Photo courtesy of Rick Olivier

There are not many meaningful music genres in the world as the Blues. A genre immediately associated to the history and tradition of a great country like the United States Of America but also to the tribulations and the hard times that the originators of said genre have been through in almost a century since the birth of Blues.

From Son House to R.L. Burnside, from Muddy Waters to Howlin' Wolf, from Leadbelly to Elmore James right through the three legendary King, Albert, B.B. and Freddie, Blues has gone through many different stages and evolution, during the last century but fundamentally, Blues at its very core always remains strictly linked to those artists that have lived and breathed the genre all the way, throughout their whole lives.

Photo by Patrick Strauke

It must be a wonderful feeling, for any musician, to be able, at a certain point of their careers, to release music without any form of compromise, letting the instinct and the inspiration to fly free and allowing the artists in question to express in full their musicianship. 

This is, in many ways, the kind of feeling that Chicago-born Guitar Prodigy JD Simo is in right now. With a new album under his belt just released and called Off At 11, previously reviewed by our website and already obtaining high praises by the whole of the worldwide Music Press, it's really a magic moment for the guitarist and singer/songwriter.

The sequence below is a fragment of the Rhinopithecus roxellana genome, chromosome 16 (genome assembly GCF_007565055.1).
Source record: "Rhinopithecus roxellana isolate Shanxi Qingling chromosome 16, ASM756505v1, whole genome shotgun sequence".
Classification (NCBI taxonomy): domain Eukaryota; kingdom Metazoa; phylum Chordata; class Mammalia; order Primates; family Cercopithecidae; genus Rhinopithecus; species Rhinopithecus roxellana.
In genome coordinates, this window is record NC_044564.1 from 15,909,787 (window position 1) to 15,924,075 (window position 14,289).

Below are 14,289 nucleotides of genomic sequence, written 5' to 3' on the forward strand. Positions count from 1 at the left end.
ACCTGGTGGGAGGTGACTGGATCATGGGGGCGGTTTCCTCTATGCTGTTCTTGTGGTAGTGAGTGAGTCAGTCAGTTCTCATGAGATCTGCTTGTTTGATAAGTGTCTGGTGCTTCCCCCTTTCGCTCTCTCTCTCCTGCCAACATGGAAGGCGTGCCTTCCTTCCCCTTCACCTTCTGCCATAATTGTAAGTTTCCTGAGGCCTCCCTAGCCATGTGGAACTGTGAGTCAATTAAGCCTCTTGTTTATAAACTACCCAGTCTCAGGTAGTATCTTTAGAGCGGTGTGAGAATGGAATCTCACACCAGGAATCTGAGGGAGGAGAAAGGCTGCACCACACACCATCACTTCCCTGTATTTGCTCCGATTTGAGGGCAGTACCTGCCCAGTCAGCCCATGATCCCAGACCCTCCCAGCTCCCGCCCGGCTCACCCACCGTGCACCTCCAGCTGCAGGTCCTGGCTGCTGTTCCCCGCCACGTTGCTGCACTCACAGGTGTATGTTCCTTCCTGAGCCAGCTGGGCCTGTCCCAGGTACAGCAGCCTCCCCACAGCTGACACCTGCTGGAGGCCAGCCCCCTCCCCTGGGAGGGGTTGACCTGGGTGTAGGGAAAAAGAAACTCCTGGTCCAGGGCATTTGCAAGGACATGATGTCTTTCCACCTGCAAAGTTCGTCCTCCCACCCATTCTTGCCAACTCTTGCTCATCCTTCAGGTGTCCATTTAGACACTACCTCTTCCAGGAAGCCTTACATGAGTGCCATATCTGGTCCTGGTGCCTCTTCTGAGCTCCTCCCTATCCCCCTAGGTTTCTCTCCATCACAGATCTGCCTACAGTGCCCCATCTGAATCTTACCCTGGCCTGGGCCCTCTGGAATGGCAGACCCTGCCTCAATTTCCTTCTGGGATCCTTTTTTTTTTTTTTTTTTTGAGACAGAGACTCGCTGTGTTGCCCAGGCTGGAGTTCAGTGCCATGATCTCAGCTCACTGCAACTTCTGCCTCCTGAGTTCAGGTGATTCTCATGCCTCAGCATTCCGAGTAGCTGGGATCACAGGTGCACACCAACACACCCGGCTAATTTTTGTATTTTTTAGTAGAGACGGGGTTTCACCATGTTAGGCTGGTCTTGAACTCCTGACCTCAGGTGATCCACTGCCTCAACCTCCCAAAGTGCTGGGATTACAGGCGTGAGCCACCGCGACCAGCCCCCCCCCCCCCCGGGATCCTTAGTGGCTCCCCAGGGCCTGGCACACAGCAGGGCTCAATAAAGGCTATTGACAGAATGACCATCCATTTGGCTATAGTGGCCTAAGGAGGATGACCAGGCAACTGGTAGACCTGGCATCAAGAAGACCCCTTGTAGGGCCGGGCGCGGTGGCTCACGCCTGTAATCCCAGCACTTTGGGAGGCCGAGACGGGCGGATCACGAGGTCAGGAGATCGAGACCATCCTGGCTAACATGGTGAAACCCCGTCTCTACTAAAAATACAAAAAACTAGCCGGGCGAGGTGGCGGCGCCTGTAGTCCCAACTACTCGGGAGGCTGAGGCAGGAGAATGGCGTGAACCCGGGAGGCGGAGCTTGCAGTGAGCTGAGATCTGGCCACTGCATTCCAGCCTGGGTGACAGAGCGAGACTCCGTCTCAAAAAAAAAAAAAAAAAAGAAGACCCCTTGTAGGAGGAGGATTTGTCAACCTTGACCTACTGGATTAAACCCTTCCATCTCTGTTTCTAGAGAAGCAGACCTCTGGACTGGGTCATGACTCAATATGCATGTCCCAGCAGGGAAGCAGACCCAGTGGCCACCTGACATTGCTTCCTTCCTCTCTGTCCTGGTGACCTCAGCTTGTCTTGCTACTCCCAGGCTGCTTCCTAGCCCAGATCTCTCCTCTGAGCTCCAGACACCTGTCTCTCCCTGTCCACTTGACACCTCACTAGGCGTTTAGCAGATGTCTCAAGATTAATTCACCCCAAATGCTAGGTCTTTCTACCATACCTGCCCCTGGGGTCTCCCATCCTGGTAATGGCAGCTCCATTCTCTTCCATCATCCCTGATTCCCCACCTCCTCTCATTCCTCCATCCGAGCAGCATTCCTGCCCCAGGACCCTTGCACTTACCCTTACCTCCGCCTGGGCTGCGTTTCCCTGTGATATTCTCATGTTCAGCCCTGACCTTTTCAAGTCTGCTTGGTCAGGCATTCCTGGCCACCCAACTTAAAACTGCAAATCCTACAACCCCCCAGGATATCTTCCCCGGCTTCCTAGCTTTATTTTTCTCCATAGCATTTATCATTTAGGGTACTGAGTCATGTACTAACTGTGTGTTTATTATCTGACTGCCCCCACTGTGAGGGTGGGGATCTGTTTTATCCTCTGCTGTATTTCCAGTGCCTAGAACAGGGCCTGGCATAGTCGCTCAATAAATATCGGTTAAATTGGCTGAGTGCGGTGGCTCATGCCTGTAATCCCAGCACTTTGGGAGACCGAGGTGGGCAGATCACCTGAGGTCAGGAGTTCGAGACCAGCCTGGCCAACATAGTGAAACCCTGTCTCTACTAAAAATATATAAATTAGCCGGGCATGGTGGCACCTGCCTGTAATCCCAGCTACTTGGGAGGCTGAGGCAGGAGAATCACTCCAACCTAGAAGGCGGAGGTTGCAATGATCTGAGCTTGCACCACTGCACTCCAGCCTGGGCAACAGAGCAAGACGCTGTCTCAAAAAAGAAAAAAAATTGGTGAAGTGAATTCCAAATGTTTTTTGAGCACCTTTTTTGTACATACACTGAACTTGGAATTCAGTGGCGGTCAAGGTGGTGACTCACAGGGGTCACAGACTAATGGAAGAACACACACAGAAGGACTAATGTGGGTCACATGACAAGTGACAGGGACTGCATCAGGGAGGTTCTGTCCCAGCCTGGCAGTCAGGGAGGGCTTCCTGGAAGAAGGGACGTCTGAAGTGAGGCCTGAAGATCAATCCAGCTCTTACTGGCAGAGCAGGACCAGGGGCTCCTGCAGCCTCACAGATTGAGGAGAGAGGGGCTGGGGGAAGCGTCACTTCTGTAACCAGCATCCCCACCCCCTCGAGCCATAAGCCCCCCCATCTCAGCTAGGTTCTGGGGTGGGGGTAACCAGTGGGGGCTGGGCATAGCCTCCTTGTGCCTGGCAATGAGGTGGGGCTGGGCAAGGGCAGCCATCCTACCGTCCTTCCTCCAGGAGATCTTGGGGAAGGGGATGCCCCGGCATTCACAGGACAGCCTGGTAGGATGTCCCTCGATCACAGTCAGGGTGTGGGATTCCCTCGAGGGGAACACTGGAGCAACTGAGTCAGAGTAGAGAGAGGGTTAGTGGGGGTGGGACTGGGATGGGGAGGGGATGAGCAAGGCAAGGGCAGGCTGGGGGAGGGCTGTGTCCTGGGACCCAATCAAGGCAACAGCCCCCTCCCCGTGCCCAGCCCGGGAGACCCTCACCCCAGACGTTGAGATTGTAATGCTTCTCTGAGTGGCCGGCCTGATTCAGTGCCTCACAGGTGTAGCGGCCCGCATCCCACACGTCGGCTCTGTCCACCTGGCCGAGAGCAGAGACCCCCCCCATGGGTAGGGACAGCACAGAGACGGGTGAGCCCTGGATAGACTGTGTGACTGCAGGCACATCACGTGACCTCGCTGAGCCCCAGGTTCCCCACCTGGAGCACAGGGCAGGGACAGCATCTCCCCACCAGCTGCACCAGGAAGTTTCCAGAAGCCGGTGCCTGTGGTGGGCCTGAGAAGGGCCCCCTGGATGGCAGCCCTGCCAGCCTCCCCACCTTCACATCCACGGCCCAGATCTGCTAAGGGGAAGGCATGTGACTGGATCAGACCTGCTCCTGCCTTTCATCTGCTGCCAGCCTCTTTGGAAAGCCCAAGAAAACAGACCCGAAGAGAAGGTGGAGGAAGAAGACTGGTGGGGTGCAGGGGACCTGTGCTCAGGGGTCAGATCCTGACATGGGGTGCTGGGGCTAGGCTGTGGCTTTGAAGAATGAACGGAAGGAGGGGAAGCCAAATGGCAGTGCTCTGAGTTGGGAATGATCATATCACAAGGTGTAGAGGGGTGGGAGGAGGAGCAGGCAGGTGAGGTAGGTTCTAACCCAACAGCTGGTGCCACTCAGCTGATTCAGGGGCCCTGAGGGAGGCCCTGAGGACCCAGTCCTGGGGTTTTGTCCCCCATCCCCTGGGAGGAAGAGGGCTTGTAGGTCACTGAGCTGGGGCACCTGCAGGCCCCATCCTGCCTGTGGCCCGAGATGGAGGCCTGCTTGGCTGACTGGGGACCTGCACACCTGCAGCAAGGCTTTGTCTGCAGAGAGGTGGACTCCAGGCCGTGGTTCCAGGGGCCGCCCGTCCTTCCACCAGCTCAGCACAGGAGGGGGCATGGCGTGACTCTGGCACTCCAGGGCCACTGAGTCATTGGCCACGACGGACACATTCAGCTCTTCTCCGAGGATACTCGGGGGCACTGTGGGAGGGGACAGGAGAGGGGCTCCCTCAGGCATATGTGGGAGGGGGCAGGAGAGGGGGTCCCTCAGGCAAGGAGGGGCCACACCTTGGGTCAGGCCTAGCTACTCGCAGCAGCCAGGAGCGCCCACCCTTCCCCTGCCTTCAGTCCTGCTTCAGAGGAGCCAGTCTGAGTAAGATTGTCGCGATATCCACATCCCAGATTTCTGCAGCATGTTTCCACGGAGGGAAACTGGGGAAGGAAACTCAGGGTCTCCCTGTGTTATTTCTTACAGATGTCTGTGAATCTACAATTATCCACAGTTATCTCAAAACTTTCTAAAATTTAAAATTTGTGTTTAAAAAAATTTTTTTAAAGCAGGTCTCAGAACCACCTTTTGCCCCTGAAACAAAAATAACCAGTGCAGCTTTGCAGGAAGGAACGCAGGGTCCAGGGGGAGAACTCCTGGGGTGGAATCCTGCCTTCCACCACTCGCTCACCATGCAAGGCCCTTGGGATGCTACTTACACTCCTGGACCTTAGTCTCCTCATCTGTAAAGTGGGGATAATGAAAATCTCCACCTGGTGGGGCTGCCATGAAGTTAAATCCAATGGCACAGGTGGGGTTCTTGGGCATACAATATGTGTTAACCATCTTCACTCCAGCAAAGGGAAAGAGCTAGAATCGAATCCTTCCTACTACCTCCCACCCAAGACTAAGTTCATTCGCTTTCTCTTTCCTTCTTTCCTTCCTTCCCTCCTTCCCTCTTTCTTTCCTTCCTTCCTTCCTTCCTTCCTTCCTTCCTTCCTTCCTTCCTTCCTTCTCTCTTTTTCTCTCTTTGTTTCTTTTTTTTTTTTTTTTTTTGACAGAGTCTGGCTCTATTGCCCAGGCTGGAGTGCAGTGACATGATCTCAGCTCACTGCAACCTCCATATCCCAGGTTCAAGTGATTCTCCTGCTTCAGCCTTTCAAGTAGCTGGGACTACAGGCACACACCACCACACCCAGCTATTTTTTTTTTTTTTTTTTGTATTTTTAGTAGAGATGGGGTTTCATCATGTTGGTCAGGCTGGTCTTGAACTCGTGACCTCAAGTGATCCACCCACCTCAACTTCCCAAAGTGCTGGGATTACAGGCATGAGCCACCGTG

It is mesmerizing how, often, music that speaks directly to the heart of people like the Blues, it does not get the right recognition and appreciation for all that the genre always stood for and still stands nowadays.

It maybe not a Popular Music chart-friendly genre but, fundamentally, if there was no Blues, there could have been no Rock And Roll, something that it is so undisputed and the majority of Rock artists openly admit.

If there is one essential thing at the core of any music artist's organizational skills, that it is time. The right time when to record a new album, when to plan to go on Tour to support the record and how to find the right time to do extra appearances as well at special occasions, such as Festivals, for example or collaborations with other fellow artists.

In the case of Irish Guitar Virtuoso Gerry Leonard, all the above get multiplied at least by ten, given the time that Leonard spends in co-writing songs, playing either as a studio and/or as a live musician and being the musical director of artists such as Suzanne Vega, Rufus Wainwright, Laurie Anderson and the late great David Bowie, among others.

In an often incomprehensible world like the music business, many artists have been forced, especially in the last decade, to work even harder to maintain their presence in a constantly changing (and, at the same time, challenging) art form that is music.

Then, there is the issue about music genres. Like the Blues, for example, that is not considered, most times, "hip" enough to get airplay time on radios or media in general. As a consequence, Blues artists have to make their marks and try to sell as many records as they can by touring the world incessantly, often self-funding themselves because their record labels wouldn't be able to provide them even with a minimal financial platform to sustain the costs of touring.

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